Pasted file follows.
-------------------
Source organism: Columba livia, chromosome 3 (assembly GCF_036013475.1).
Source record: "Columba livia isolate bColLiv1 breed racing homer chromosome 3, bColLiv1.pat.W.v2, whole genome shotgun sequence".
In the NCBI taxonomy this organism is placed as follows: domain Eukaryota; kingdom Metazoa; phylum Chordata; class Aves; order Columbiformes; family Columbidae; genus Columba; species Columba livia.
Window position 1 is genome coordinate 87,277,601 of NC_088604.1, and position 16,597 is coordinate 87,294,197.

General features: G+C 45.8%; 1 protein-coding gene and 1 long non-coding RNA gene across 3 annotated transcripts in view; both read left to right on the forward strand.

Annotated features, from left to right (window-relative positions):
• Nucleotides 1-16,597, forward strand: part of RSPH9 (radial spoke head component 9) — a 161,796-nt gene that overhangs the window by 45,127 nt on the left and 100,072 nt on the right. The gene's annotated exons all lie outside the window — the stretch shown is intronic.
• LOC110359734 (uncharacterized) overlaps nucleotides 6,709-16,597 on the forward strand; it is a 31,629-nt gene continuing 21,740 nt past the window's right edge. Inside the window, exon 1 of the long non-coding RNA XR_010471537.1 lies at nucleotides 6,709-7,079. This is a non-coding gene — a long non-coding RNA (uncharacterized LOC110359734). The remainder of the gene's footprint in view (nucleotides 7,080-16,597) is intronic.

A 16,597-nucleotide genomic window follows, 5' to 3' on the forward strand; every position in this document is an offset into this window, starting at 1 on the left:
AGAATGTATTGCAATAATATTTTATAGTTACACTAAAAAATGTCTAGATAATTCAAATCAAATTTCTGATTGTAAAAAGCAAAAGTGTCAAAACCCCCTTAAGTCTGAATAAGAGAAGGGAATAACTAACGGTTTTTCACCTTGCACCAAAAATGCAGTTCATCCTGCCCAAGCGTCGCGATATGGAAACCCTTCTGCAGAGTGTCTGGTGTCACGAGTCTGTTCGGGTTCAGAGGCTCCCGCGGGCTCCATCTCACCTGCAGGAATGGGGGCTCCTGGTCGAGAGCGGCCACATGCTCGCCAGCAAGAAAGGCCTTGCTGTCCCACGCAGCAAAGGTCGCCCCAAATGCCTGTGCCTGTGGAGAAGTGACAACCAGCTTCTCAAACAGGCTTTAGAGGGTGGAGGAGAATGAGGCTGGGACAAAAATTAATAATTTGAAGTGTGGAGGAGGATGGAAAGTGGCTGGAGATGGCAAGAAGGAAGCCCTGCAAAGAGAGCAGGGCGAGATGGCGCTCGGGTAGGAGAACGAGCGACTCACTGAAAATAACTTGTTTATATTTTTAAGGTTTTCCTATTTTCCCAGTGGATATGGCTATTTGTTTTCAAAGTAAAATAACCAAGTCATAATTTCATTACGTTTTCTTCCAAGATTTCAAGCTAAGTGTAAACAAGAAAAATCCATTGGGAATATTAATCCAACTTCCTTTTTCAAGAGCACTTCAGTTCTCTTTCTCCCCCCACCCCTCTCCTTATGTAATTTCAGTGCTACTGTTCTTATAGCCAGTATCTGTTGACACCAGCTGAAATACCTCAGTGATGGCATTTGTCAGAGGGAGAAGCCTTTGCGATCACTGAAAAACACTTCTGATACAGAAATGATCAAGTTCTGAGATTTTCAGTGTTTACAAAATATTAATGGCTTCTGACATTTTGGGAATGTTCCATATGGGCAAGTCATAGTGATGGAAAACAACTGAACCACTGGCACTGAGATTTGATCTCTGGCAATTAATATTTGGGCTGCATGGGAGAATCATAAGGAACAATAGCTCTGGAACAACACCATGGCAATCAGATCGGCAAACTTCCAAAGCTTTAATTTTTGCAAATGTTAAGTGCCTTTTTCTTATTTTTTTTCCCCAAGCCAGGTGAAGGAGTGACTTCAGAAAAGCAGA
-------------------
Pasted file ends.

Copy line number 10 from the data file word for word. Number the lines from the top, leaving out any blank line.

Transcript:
AGAATGTATTGCAATAATATTTTATAGTTACACTAAAAAATGTCTAGATAATTCAAATCAAATTTCTGATTGTAAAAAGCAAAAGTGTCAAAACCCCCTTAAGTCTGAATAAGAGAAGGGAATAACTAACGGTTTTTCACCTTGCACCAAAAATGCAGTTCATCCTGCCCAAGCGTCGCGATATGGAAACCCTTCTGCAGAGTGTCTGGTGTCACGAGTCTGTTCGGGTTCAGAGGCTCCCGCGGGCTCCATCTCACCTGCAGGAATGGGGGCTCCTGGTCGAGAGCGGCCACATGCTCGCCAGCAAGAAAGGCCTTGCTGTCCCACGCAGCAAAGGTCGCCCCAAATGCCTGTGCCTGTGGAGAAGTGACAACCAGCTTCTCAAACAGGCTTTAGAGGGTGGAGGAGAATGAGGCTGGGACAAAAATTAATAATTTGAAGTGTGGAGGAGGATGGAAAGTGGCTGGAGATGGCAAGAAGGAAGCCCTGCAAAGAGAGCAGGGCGAGATGGCGCTCGGGTAGGAGAACGAGCGACTCACTGAAAATAACTTGTTTATATTTTTAAGGTTTTCCTATTTTCCCAGTGGATATGGCTATTTGTTTTCAAAGTAAAATAACCAAGTCATAATTTCATTACGTTTTCTTCCAAGATTTCAAGCTAAGTGTAAACAAGAAAAATCCATTGGGAATATTAATCCAACTTCCTTTTTCAAGAGCACTTCAGTTCTCTTTCTCCCCCCACCCCTCTCCTTATGTAATTTCAGTGCTACTGTTCTTATAGCCAGTATCTGTTGACACCAGCTGAAATACCTCAGTGATGGCATTTGTCAGAGGGAGAAGCCTTTGCGATCACTGAAAAACACTTCTGATACAGAAATGATCAAGTTCTGAGATTTTCAGTGTTTACAAAATATTAATGGCTTCTGACATTTTGGGAATGTTCCATATGGGCAAGTCATAGTGATGGAAAACAACTGAACCACTGGCACTGAGATTTGATCTCTGGCAATTAATATTTGGGCTGCATGGGAGAATCATAAGGAACAATAGCTCTGGAACAACACCATGGCAATCAGATCGGCAAACTTCCAAAGCTTTAATTTTTGCAAATGTTAAGTGCCTTTTTCTTATTTTTTTTCCCCAAGCCAGGTGAAGGAGTGACTTCAGAAAAGCAGA